BEIRUT, Feb 15, (Agencies): US Secretary of State Rex Tillerson said Thursday Washington has never supplied heavy weaponry in Syria to the Kurdish People’s Protection Units (YPG), which Ankara blacklists as a terror group. “We have never given heavy arms to the YPG so there is none to take back,” Tillerson said in response to a question at a press conference in the Lebanese capital Beirut before heading for Ankara.
Turkey has repeatedly accused the United States of massively arming the YPG, and has said Washington must gather up its weapons now that the peak of the fight against jihadists has passed. Turkey’s President Recep Tayyip Erdogan earlier this month accused Washington of sending in 5,000 truckloads of weapons to the YPG in Syria, as well as 2,000 planeloads of arms. “The United States says ‘we have cleansed (the area) of DAESH’,” Erdogan said, using an Arabic acronym for the group. “So if you have cleansed it from DAESH then why are you still here?” he asked.
Last month, Turkey launched an offensive against the Kurdish enclave of Afrin in northwest Syria aimed at ousting the YPG fighters from the border area. The cross-border campaign involves both ground troops and air strikes in support of Syrian rebels against the YPG. Syria’s Kurds, estimated at 15 percent of the population, were oppressed for decades under the regime of the President Bashar al-Assad and his late father Hafez. But they took advantage of the civil war unleashed in Syria in 2011 to establish de facto autonomy in territory they control in the north and northeast. During his two-day trip to Turkey, Tillerson will hold talks with his Turkish counterpart Mevlut Cavusoglu and with Erdogan. Tillerson arrived in Turkey on Thursday for talks with Erdogan, seeking to ease tensions between the NATO allies that reached new heights over Ankara’s ongoing operation inside Syria. A prime task of President Donald Trump’s top diplomat will be to allay Turkish anger over US policy in Syria, a dispute which has ignited the biggest crisis in bilateral ties since the 2003 Iraq war.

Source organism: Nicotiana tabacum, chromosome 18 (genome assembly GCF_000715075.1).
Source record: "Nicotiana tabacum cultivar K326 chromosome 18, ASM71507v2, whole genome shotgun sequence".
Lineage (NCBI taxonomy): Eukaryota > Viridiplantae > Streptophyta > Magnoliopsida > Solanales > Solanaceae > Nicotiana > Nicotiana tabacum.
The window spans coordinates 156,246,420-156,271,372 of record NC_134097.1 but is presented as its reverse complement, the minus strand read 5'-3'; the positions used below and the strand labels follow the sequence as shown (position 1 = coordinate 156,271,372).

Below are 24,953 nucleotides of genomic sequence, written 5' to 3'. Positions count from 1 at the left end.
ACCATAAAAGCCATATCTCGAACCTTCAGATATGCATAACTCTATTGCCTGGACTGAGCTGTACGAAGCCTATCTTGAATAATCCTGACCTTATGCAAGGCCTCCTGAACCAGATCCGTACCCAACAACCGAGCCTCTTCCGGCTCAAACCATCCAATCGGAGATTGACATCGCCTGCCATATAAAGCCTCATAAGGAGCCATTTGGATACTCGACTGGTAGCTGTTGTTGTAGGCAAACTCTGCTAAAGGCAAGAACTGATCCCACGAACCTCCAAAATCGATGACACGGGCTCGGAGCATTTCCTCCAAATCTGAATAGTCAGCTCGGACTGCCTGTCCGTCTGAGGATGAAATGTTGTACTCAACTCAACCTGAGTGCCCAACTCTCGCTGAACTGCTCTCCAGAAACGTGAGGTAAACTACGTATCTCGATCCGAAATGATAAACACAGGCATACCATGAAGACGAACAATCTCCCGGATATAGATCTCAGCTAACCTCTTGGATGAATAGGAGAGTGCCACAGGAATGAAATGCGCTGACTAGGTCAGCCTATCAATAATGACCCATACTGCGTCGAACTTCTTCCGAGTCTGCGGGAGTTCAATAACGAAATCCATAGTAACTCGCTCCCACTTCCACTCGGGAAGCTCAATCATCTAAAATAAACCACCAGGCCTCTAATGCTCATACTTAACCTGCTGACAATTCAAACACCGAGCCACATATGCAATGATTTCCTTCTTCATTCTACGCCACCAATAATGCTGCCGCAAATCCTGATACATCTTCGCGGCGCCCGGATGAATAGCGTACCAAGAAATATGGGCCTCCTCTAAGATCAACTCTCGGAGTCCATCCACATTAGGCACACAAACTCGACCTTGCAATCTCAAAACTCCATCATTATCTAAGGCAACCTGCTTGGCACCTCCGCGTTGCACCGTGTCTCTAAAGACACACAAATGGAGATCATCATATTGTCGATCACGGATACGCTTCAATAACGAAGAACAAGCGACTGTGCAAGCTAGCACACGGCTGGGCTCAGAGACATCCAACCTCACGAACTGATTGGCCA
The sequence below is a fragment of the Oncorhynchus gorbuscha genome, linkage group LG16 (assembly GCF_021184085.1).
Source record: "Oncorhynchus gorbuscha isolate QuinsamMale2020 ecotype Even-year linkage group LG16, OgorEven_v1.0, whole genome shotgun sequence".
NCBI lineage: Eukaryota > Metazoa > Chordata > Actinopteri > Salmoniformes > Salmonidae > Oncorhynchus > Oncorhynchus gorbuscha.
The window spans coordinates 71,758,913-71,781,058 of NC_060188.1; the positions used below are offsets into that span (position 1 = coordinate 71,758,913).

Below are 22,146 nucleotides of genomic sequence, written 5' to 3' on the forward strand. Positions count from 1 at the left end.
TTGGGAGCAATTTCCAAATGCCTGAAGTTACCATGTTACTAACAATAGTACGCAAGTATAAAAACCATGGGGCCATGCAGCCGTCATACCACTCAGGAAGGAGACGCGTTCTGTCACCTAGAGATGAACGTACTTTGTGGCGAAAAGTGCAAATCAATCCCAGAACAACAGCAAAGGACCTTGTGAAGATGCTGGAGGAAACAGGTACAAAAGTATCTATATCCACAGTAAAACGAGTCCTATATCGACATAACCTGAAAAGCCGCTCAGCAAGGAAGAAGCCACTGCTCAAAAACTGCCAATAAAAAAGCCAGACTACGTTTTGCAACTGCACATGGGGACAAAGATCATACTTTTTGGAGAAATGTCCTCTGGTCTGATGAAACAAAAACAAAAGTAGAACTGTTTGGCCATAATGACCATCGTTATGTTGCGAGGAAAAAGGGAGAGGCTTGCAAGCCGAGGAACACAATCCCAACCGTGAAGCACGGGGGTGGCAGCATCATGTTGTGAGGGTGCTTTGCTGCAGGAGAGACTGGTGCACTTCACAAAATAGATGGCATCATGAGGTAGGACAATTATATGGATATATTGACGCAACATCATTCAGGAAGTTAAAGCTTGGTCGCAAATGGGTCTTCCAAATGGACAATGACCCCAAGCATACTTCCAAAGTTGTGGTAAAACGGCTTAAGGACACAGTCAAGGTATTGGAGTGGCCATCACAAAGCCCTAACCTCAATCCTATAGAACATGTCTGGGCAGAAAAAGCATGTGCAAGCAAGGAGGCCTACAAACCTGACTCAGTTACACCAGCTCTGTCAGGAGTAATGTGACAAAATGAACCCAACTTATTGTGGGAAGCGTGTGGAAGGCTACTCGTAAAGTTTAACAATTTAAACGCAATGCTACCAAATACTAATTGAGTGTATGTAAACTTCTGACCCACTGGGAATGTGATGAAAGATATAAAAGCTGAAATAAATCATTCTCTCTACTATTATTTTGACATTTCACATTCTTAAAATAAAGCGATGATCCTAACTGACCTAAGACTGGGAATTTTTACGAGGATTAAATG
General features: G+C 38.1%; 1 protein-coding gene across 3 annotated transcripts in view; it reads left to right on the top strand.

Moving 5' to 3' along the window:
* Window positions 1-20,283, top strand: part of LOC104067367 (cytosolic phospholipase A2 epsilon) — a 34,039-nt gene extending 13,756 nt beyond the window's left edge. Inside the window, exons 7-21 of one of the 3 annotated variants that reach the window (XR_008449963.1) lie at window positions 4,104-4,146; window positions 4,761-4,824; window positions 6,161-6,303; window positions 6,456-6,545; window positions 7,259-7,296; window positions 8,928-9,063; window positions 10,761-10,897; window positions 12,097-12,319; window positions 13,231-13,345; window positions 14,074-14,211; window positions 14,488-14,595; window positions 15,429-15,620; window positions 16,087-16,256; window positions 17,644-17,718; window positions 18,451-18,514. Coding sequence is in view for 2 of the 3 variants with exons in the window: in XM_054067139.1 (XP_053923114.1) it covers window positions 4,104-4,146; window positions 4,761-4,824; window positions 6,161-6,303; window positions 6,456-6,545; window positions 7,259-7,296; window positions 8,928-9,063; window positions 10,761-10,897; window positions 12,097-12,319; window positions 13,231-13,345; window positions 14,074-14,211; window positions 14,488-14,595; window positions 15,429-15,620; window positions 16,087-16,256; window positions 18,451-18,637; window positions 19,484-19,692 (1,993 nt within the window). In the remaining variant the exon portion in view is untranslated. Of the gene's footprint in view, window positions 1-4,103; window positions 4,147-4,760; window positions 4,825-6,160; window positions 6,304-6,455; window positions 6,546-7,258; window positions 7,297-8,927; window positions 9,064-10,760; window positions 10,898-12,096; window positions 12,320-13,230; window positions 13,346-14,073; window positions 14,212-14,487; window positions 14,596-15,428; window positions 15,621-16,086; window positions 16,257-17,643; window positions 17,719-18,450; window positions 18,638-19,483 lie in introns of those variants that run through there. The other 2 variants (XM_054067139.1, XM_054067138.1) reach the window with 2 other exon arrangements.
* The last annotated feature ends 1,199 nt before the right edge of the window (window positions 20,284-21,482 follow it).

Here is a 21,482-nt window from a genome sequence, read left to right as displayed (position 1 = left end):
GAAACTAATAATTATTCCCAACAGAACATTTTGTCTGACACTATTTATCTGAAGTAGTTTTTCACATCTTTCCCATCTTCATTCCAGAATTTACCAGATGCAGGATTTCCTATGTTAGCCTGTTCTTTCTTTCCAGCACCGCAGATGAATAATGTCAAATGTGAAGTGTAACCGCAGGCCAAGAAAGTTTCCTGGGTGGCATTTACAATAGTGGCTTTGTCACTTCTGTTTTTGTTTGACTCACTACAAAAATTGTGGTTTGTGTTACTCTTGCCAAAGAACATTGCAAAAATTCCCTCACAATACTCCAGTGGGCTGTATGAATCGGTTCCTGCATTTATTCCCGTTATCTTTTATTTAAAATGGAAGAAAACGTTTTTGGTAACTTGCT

The former chief of energy giant Exxon Mobil, who is on a multi-leg tour of the Middle East, headed to talks with Erdogan at his presidential palace after landing in Ankara from Beirut. Tillerson will meet Foreign Minister Mevlut Cavusoglu on Friday morning. Russian citizens Five Russian citizens were likely killed in a US-led coalition bombing on pro-regime Syrian fighters last week, Moscow said Thursday, acknowledging non-military casualties in the attack for the first time. “We are possibly talking about the deaths of five people, supposedly citizens of the Russian Federation. Others are injured. But this all requires verification, in particular their citizenship. We are not talking about Russian soldiers,” said foreign ministry spokeswoman Maria Zakharova. At the time of the attack in Deir Ezzor last Wednesday, the Russian defence ministry insisted it had no servicemen in the eastern province of Syria.
However, many Russian citizens are fighting in Syria as mercenaries working for a private military company called Wagner, according to numerous reports. Some media reports said dozens or even hundreds of Russian mercenaries were killed in the attack but Zakharova dismissed these claims as “classic disinformation” spread by anti-regime militants. The Kremlin has declined to comment on the attack, saying only that Russian civilians could be in Syria but it did not have detailed information. The US-led coalition said it killed at least 100 regime and allied fighters in Deir Ezzor province in the February 7 attack after pro-regime combatants attacked positions held by the Kurdish-led Syrian Democratic Forces.
The Russian military campaign, launched in September 2015 in support of Syrian President Bashar al-Assad, helping to turn around the multi-front war. Russian President Vladimir Putin said in December that Moscow’s military brief in the Syrian confl ict has been largely completed and ordered a partial pullout of the country’s troops. US Defense Secretary Jim Mattis said Thursday the United States and Turkey are having an open dialogue about their growing differences over the fight in Syria, and are “finding common ground.” Speaking at the close of a NATO defense ministers meeting, Mattis presented a more calm and understated view of the escalating rhetoric over America’s continued aid to the US-backed Kurdish rebels in Syria. Ankara considers those fighters a terrorist group. “I believe we are finding common ground and there are areas of uncommon ground where sometimes war just gives you bad alternatives to choose from,” Mattis said. Turkish Defense Minister Nurettin Canikli said he has asked that the US end its support for the Kurdish fighters and remove them from a US-backed Syrian Democratic Forces, or SDF, that is fighting the Islamic State group in Syria.